This article was published in The Appalachian.

The Queer Film Series began last night with a showing of “The Mormon Proposition.”

Since 2000, the series has provided free screenings of documentaries and feature films that are of interest to the Lesbian, Gay, Bisexual, Transgendered, Queer, Intersex community.

Dr. Jill Ehnenn, co-organizer of the event and a professor at Appalachian State University, said the series has grown tremendously over the last 10 years.

“We’ve had to change venues several times, and we’ve been over capacity for the room that we’re currently in,” she said. “Some films will be more popular than others, but it’s likely that we’ll move to a larger venue within the next couple of years.”

Ehnenn said response to the series has been largely positive.

“I don’t think there was any negative response last year,” she said. “There was one guy who would write us a really inflammatory note every year, and we would just send it to the lawyer who works with the equity office. He would explain that this is a state university where a diversity of opinions are expressed, that we value diversity, and that he’s entitled to his personal views – but one homophobic response is not going to shut down the film series.”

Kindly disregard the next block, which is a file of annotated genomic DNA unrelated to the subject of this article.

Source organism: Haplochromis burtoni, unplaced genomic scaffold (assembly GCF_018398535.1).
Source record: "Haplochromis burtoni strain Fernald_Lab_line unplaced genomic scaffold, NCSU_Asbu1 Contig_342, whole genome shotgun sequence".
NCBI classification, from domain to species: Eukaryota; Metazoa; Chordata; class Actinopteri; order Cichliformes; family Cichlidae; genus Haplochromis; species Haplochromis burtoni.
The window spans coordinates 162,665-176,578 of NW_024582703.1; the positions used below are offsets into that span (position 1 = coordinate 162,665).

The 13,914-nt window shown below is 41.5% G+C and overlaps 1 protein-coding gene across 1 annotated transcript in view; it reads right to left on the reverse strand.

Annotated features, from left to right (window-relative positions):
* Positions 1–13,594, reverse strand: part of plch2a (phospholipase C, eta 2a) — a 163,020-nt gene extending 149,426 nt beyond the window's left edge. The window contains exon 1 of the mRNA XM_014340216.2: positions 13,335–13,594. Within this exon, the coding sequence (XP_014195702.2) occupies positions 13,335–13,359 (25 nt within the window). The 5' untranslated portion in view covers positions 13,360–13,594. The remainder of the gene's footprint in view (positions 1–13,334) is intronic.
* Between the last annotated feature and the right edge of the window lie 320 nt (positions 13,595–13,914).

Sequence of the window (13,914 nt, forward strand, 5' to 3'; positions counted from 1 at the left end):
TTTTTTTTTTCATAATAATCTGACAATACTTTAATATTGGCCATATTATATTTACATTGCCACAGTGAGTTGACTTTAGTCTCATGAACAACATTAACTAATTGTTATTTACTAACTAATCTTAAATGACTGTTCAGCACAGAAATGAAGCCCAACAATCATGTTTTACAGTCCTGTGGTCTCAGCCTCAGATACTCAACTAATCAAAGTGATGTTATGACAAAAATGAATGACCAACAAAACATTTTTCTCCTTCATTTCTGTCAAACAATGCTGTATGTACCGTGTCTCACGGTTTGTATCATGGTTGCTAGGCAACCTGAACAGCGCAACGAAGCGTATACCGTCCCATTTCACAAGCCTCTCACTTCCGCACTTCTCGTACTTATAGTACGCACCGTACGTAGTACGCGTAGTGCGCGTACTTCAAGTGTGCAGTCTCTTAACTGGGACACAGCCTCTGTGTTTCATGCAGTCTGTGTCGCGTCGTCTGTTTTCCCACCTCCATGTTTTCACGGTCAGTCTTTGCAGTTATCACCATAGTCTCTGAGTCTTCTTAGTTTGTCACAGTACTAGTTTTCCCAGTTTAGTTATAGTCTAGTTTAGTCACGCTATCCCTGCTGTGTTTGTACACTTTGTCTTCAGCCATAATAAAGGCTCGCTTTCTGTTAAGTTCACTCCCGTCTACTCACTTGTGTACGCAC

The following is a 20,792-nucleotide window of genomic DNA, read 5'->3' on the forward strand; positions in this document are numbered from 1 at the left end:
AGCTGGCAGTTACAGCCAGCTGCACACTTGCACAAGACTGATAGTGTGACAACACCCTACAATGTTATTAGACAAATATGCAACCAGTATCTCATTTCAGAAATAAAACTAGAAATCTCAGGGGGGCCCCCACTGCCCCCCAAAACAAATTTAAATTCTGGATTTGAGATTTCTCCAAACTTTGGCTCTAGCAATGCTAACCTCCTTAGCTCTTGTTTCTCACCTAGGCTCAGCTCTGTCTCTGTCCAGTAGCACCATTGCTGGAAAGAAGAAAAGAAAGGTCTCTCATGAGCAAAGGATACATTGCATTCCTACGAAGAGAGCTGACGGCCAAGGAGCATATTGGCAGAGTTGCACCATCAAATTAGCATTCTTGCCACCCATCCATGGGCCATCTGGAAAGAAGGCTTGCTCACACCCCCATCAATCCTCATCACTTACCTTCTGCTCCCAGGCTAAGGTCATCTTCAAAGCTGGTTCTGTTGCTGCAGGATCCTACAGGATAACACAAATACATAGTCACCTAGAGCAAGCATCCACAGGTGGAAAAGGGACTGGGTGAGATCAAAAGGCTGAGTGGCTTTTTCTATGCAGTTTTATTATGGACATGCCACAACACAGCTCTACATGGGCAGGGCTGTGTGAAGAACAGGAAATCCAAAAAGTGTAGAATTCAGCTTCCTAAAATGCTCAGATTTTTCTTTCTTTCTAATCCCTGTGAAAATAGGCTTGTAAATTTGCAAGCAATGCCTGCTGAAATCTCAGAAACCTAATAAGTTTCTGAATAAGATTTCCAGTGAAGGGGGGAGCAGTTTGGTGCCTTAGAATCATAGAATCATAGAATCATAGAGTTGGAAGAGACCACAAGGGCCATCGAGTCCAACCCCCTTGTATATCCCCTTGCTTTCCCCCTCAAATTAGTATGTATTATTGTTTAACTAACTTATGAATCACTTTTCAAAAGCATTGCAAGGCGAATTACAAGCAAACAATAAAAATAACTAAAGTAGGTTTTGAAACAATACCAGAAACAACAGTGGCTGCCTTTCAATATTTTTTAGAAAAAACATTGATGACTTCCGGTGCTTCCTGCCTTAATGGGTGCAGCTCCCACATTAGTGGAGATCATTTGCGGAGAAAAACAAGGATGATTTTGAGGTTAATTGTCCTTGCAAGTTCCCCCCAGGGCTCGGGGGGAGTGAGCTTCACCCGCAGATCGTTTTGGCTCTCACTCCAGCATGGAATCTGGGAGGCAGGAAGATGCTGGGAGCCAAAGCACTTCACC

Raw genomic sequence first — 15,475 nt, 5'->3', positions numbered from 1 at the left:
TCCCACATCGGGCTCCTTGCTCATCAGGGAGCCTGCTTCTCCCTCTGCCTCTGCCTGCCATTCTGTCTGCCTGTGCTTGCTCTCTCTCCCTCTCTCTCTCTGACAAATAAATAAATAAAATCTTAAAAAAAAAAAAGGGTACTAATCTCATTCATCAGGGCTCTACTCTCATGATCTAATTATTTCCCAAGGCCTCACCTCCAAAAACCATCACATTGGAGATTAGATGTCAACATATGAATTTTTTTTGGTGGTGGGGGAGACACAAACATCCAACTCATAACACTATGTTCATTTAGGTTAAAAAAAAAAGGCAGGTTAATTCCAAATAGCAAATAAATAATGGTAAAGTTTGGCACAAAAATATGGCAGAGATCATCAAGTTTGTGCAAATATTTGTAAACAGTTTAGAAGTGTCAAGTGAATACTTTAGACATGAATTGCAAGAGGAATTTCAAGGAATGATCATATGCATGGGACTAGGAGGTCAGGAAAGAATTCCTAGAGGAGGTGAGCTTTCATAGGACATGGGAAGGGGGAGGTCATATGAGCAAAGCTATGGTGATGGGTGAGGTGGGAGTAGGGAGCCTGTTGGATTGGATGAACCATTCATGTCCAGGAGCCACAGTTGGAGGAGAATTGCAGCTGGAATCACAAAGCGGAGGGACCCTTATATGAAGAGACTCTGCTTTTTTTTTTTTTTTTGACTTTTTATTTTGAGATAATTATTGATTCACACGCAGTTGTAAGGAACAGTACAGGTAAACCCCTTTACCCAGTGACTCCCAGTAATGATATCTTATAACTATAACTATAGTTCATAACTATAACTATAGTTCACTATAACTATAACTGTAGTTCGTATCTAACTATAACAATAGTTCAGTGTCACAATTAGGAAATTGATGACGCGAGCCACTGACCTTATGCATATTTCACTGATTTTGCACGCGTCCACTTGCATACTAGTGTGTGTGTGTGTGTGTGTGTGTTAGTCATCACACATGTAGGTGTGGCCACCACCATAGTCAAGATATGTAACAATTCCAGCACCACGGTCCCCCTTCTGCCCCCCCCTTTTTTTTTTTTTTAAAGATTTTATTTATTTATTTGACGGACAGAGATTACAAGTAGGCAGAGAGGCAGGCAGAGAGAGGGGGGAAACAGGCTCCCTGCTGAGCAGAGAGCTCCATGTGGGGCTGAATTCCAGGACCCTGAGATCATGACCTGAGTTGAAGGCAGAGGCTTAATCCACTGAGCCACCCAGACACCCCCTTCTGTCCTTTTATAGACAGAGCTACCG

But that type of negative response is unusual, Ehnenn said.

“Anything you do, you would expect there to be people that don’t like things…overwhelmingly, it’s been positive,” she said.

While students, staff and faculty at Appalachian have enjoyed the series over the past ten years, Ehnenn said Boone’s summer population have been part of its success as well.

“They’ve asked if we could start a little bit earlier so they could come to the series before they go back to Florida for the winter,” she said.

“We’re trying to serve several different populations – the community members, the people who summer here – and we also try to pick films that dovetail with what is being taught on campus.”

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